I don’t usually write opinion pieces, but today is an exception. I just read a couple of recent posts by Sandi from Piecemeal Quilts and I cannot sit still. Her criticism of superstar bloggers who are modern in their approach to quilting (she mentioned Sew, Mama, Sew! in particular) got me to thinking about what it means to be a modern quilter. You might want to read what Sandi said in Part 1 and Part 2 and come back here. If nothing else, you should know the title she chose for these posts is The Dumbing Down of Quilting. Craft Gossip readers, I would love to hear what you have to say about the following in the form of a comment on this post:
How do modern quilters and guilds differ from traditional ones?
Should modern quilters be allowed their own language to express their experiences separate from traditional ideas of quilting?
Do you think modern quilters – who blog about their quilting and have learned much of their sewing skills from online tutorials – miss essential elements they could get from traditional sources such as traditional guilds or traditional publishers?
Does the modern approach to quilting inevitably lead to a lesser product than those made by traditional quilters?
The Modern Quilt Movement and its Offspring
Here’s some background if you are new to blogs and quilting. There is no disagreement that we are in the midst of a modern quilt movement; and it’s international thanks to online connectivity. The love child of this modern quilt movement – springing forth from the blogging community – is The Modern Quilt Guild. The first group met up in Los Angeles back in October 2009. Now there are chapters all over the world. Here’s the order. People met virtually first through blogging, then decided they must meet in person to learn and sew together.
A traditional quilter might say this is an altogether unnecessary remake of regular guilds. They might add it’s not as if the massive count of quilt guilds in the US, Canada, Japan, Australia, New Zealand, France, Africa and United Kingdom, etc.,. have been running in place. Visit any one of them – with their guest speakers, libraries and retreats – and they guarantee you will learn the craft of quilting, including how to make an art quilt. So what is all the excitement over these newer modern guilds? I believe it’s mostly a mindset followed by a difference in focus. I’ve created a list of adjectives that, for me, describe the differences I see between trad and mod quilters.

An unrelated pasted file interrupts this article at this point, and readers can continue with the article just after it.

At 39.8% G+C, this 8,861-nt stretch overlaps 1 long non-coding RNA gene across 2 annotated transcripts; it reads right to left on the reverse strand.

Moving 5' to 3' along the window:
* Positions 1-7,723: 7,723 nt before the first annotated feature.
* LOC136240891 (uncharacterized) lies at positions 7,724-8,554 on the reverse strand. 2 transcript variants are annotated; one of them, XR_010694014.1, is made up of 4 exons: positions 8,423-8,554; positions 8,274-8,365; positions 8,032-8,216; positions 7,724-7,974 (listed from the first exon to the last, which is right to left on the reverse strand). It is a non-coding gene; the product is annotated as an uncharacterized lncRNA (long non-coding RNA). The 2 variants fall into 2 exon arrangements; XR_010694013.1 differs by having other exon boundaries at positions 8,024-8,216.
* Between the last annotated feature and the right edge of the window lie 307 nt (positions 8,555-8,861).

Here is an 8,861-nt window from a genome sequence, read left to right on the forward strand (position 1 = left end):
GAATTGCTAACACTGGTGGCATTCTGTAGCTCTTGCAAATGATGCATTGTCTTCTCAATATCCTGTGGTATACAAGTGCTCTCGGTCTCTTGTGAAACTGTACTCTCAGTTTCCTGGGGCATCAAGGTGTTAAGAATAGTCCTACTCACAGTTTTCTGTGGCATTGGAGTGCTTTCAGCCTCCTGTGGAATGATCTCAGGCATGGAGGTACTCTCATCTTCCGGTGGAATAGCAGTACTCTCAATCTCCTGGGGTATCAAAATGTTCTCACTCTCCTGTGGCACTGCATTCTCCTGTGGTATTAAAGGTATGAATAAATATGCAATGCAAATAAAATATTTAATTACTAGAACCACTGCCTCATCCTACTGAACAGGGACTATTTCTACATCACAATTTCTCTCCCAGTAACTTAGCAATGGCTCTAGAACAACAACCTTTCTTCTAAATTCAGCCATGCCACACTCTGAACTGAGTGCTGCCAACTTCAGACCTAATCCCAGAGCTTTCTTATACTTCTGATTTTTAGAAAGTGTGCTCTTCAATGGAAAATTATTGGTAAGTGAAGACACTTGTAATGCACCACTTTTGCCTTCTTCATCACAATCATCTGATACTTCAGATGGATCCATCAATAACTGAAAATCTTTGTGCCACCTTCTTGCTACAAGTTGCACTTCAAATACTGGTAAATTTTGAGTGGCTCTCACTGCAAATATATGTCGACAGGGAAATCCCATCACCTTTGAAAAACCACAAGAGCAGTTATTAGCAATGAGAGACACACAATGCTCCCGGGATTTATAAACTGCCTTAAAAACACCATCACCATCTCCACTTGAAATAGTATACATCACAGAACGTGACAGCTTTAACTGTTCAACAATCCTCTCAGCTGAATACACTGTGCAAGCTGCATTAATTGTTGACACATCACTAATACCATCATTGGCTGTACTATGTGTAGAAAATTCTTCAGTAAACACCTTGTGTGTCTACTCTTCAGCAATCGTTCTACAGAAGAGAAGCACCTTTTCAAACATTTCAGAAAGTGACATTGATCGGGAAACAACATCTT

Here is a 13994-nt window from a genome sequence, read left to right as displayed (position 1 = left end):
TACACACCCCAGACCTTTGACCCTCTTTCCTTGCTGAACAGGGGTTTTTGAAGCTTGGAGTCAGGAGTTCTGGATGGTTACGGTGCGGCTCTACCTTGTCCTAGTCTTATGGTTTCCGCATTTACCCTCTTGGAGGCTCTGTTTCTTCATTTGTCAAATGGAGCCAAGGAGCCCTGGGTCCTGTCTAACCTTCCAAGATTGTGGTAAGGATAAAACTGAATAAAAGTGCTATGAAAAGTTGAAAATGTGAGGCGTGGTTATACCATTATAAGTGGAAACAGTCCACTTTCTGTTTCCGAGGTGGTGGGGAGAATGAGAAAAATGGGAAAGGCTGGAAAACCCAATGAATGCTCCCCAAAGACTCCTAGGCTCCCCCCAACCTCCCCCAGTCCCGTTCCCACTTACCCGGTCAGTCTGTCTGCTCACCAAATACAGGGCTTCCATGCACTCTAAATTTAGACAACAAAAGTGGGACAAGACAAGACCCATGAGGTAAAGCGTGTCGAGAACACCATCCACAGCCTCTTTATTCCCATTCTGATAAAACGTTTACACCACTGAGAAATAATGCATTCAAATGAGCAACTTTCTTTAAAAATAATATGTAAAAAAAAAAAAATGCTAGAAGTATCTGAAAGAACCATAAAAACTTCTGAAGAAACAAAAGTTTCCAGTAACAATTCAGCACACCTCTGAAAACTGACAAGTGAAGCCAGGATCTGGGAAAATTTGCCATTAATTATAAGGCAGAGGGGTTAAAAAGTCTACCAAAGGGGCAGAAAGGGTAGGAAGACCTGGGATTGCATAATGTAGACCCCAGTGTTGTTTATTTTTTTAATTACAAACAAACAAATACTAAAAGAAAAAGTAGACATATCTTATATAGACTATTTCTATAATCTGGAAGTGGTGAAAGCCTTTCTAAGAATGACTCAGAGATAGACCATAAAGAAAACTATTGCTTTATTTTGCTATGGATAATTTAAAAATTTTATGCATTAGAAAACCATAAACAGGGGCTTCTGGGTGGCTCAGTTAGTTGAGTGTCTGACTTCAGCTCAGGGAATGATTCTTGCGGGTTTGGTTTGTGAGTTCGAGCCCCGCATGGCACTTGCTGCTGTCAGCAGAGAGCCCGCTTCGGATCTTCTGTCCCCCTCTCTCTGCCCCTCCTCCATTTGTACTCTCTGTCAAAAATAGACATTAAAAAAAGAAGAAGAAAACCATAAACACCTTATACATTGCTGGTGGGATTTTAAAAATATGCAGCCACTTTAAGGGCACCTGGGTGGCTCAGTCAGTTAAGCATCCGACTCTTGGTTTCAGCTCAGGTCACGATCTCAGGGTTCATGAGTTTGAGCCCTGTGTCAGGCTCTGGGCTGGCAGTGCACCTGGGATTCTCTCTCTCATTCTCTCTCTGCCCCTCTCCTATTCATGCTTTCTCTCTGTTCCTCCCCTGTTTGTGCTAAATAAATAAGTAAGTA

The Modern (Mod) Quilter
1. Enjoys simplicity in piecing
2. Rule breaker
3. Focus is on the creative process and having fun with sewing buddies
5. Tends to be younger (under age 35) and is very comfortable with computers
6. Promotes inclusiveness among quilters
7. More likely to blog and learn quilting from online tutorials
The Traditional (Trad) Quilter
1. Enjoys complexity in piecing
2. Rule follower
3. Focus is on the end product and mastering “tried and true” techniques
4. Seeks out competition where there is a clear winner, especially for workmanship
5. Tends to be older and less computer savvy
6. Promotes exclusiveness among quilters
7. Less likely to blog and learn quilting from online tutorials
The Traditional Quilt Guild
I am not knocking traditional quilt guilds or those who take a solely traditional approach to quilting. I am sure there are many happy and contented members of trad quilt guilds who receive all the encouragement and support they need for their quilting journey. What I am expressing here is my own personal experience with them. Over the years the ones I’ve touched have offered me little in my growth as a quilter. I’ve waited many years for the likes of the modern quilt movement, as here I feel right at home.
When my child was young, I was a member of a decent trad guild, but I longed to be a part of another local trad guild, one that seemed friendlier. But for a working mother, meetings held only at 10 AM on a weekday are impossible to make. As far as I know, meetings of the Modern Quilt Guild accommodate working people. Back in the day, most trad guild members were over the age of 50. For a quilter like myself who started in her twenties, it was a lonely experience trying to find common ground with trad members. The mean age now of a trad quilt guild member is probably around 65. Another thing, most trad guild members are female and do not go out of their way to make men quilters feel welcome.
The Green Eyed Monster
Sandi, in her post The Dumbing Down of Quilting used the phrase “blog taught” as if the words were giving off a crap smell. In closing, I will share what I think I’ve gotten a whiff of from this quilter and more like her – jealousy. When superstar bloggers who quilt within the modern tradition get awesome book deals there’s bound to be some grumbling, especially among those who believe it’s happening to quilters who do not deserve it.